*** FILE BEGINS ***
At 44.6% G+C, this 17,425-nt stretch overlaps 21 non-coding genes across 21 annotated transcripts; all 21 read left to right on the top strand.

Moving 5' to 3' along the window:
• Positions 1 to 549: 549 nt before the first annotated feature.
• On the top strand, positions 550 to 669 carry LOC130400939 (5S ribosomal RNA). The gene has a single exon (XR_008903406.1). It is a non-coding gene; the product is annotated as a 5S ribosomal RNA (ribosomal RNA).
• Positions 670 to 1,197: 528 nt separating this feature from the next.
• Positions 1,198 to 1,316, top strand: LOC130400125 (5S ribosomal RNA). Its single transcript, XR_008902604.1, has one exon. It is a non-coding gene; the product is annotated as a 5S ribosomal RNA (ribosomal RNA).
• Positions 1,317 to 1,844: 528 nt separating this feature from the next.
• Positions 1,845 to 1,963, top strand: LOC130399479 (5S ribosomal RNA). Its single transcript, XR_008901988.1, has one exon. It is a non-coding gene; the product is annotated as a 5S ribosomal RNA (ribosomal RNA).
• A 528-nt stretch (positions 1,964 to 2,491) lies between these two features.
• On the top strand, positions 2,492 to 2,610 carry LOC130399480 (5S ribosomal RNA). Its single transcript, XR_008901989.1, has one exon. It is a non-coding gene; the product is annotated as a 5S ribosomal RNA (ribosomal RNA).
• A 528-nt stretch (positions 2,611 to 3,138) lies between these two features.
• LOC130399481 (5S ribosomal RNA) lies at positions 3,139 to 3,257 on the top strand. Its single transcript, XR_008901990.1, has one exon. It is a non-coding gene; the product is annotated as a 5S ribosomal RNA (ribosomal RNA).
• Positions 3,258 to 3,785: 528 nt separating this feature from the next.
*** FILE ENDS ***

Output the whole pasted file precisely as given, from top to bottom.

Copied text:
At 44.6% G+C, this 17,425-nt stretch overlaps 21 non-coding genes across 21 annotated transcripts; all 21 read left to right on the top strand.

Moving 5' to 3' along the window:
• Positions 1 to 549: 549 nt before the first annotated feature.
• On the top strand, positions 550 to 669 carry LOC130400939 (5S ribosomal RNA). The gene has a single exon (XR_008903406.1). It is a non-coding gene; the product is annotated as a 5S ribosomal RNA (ribosomal RNA).
• Positions 670 to 1,197: 528 nt separating this feature from the next.
• Positions 1,198 to 1,316, top strand: LOC130400125 (5S ribosomal RNA). Its single transcript, XR_008902604.1, has one exon. It is a non-coding gene; the product is annotated as a 5S ribosomal RNA (ribosomal RNA).
• Positions 1,317 to 1,844: 528 nt separating this feature from the next.
• Positions 1,845 to 1,963, top strand: LOC130399479 (5S ribosomal RNA). Its single transcript, XR_008901988.1, has one exon. It is a non-coding gene; the product is annotated as a 5S ribosomal RNA (ribosomal RNA).
• A 528-nt stretch (positions 1,964 to 2,491) lies between these two features.
• On the top strand, positions 2,492 to 2,610 carry LOC130399480 (5S ribosomal RNA). Its single transcript, XR_008901989.1, has one exon. It is a non-coding gene; the product is annotated as a 5S ribosomal RNA (ribosomal RNA).
• A 528-nt stretch (positions 2,611 to 3,138) lies between these two features.
• LOC130399481 (5S ribosomal RNA) lies at positions 3,139 to 3,257 on the top strand. Its single transcript, XR_008901990.1, has one exon. It is a non-coding gene; the product is annotated as a 5S ribosomal RNA (ribosomal RNA).
• Positions 3,258 to 3,785: 528 nt separating this feature from the next.